On May 28, 2015, U.S. District Judge Lucy Koh in the Northern District of California certified a class of email users in a privacy action that claims Yahoo Inc. (“Yahoo”) violated the federal Stored Communications Act (“SCA”) and California’s Invasion of Privacy Act (“CIPA”) through its practice of scanning and analyzing emails of non-Yahoo Mail subscribers in order to display targeted ads to Yahoo Mail subscribers. In re Yahoo Mail Litigation, No. 13-CV-04980-LHK, (N.D. Cal. 2015). Plaintiffs are non-Yahoo Mail subscribers who sent emails to Yahoo Mail subscribers from non-Yahoo email accounts and allege that Yahoo routinely copies and extracts key words from emails and stores this information for later use. Plaintiffs allege that Yahoo’s practices violate § 2702(a)(1) of the SCA, which prohibits, among other items, divulging the contents of a communication without consent and § 631 of CIPA, which prohibits the recording or reading of any type of communication without the prior consent of all parties.
In light of the court’s prior decision in In re Google Inc. Gmail Litigation, No. 13-MD-2430-LHK (N.D. Cal. Mar. 18, 2014) which dealt with a very similar set of facts, the plaintiffs seek injunctive relief under Federal Rule of Civil Procedure 23(b)(2) instead of seeking class-wide damages under Rule 23(b)(3), which among other things, requires a showing of the predominance of common questions of law and fact and ascertainability of the members of the class. The injunctive relief sought would require Yahoo to cease scanning the emails of non-Yahoo Mail subscribers without consent, permanently delete all data Yahoo has collected and stored from non-Yahoo Mail subscribers without consent, and identify all individuals and entities with which Yahoo has shared or sold information or data collected from non-Yahoo Mail subscribers’ emails.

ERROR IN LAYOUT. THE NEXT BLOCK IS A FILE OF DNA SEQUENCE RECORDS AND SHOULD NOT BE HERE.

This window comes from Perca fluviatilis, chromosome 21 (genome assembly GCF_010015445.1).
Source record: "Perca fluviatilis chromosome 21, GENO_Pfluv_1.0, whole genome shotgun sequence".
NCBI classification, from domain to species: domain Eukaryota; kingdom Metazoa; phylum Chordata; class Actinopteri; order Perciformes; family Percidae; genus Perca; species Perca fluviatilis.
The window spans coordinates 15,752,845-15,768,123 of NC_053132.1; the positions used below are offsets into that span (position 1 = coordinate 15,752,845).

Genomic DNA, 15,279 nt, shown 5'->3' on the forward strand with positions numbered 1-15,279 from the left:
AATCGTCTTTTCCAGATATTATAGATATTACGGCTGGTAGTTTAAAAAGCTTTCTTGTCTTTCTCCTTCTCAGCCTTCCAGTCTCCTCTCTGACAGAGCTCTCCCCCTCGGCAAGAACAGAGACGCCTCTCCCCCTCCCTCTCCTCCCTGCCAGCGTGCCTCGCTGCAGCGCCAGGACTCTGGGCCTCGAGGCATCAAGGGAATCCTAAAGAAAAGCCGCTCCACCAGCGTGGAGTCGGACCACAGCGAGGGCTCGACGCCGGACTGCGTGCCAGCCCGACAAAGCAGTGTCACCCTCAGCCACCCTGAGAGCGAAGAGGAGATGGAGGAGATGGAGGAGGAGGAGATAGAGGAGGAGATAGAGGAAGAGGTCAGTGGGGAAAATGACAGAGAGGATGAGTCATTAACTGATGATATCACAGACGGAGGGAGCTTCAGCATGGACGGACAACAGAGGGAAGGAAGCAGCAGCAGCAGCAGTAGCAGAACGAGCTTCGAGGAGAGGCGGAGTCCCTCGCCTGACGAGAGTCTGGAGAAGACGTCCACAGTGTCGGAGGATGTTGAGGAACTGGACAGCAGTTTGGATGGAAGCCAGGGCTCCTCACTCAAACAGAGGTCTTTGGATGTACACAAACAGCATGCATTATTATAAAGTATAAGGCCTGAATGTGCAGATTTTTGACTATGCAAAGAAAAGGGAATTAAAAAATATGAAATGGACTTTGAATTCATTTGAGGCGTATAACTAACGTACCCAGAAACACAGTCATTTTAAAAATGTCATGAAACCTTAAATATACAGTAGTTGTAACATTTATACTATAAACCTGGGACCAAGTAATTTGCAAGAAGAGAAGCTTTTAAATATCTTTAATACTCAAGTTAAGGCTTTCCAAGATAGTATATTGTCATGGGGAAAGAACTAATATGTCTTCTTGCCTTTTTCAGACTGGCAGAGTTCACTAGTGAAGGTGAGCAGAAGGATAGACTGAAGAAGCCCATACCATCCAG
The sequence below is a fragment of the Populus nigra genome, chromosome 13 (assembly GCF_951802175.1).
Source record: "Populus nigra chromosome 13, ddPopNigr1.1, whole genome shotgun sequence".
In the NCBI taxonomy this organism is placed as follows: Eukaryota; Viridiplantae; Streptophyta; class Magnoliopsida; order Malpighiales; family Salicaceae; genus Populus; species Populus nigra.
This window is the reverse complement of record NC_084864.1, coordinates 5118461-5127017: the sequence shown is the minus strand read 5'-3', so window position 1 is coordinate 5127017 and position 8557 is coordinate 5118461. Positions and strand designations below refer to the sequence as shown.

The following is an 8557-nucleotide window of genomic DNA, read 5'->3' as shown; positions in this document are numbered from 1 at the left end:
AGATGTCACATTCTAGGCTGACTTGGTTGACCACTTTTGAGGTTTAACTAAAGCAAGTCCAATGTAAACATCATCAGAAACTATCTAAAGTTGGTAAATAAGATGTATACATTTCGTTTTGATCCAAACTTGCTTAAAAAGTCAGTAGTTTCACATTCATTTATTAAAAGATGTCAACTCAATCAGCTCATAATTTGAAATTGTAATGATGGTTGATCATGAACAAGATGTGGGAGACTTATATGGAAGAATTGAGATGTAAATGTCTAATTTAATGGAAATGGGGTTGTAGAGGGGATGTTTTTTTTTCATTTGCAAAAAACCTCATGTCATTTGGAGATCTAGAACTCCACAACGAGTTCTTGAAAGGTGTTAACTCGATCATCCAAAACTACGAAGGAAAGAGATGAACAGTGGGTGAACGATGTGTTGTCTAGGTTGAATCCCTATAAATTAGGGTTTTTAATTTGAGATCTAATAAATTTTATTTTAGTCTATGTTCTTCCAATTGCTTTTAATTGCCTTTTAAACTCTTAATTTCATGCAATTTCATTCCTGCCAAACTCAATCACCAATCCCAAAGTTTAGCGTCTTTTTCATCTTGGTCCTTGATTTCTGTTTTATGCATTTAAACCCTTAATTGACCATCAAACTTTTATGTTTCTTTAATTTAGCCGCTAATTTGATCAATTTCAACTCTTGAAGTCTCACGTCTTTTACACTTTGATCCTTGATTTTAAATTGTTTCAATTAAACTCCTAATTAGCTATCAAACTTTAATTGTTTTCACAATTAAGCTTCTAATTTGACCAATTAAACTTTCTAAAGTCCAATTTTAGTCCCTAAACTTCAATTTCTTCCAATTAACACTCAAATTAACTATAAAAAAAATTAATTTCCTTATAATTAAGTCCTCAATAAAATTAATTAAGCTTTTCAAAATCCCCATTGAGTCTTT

In finding that the plaintiffs satisfy all four requirements under Rule 23(a), the court stated that the numerosity requirement under Rule 23(a)(1) is satisfied because the estimation of potentially hundreds of thousands of class members is not disputed by plaintiffs and Yahoo. The court stated that Rule 23(a)(2)’s commonality element requires just a single common question and does not require that all issues be common. The court also identified common questions to the case, such as when and whether Yahoo intercepts emails and whether the contents are disclosed to third parties. With regard to typicality, the court held that Rule 23(a)(3) requires only that the plaintiffs’ claims are “reasonably co-extensive,” not “substantially identical” with the proposed class members’ claims. Plaintiffs and the proposed class members are subject to the same interception and scanning practices by Yahoo and the court held this was sufficient to satisfy the typicality requirement. The court also found the plaintiffs to be adequate class representatives pursuant to Rule 23(a)(4), and the plaintiffs’ strategic decision to only pursue certification of an injunctive relief class under Rule 23(b)(2) did not affect the plaintiffs’ adequacy to serve as class representatives. Here, the court also pointed out that certification of a Rule 23(b)(2) class does not preclude subsequent individual damages claims by class members.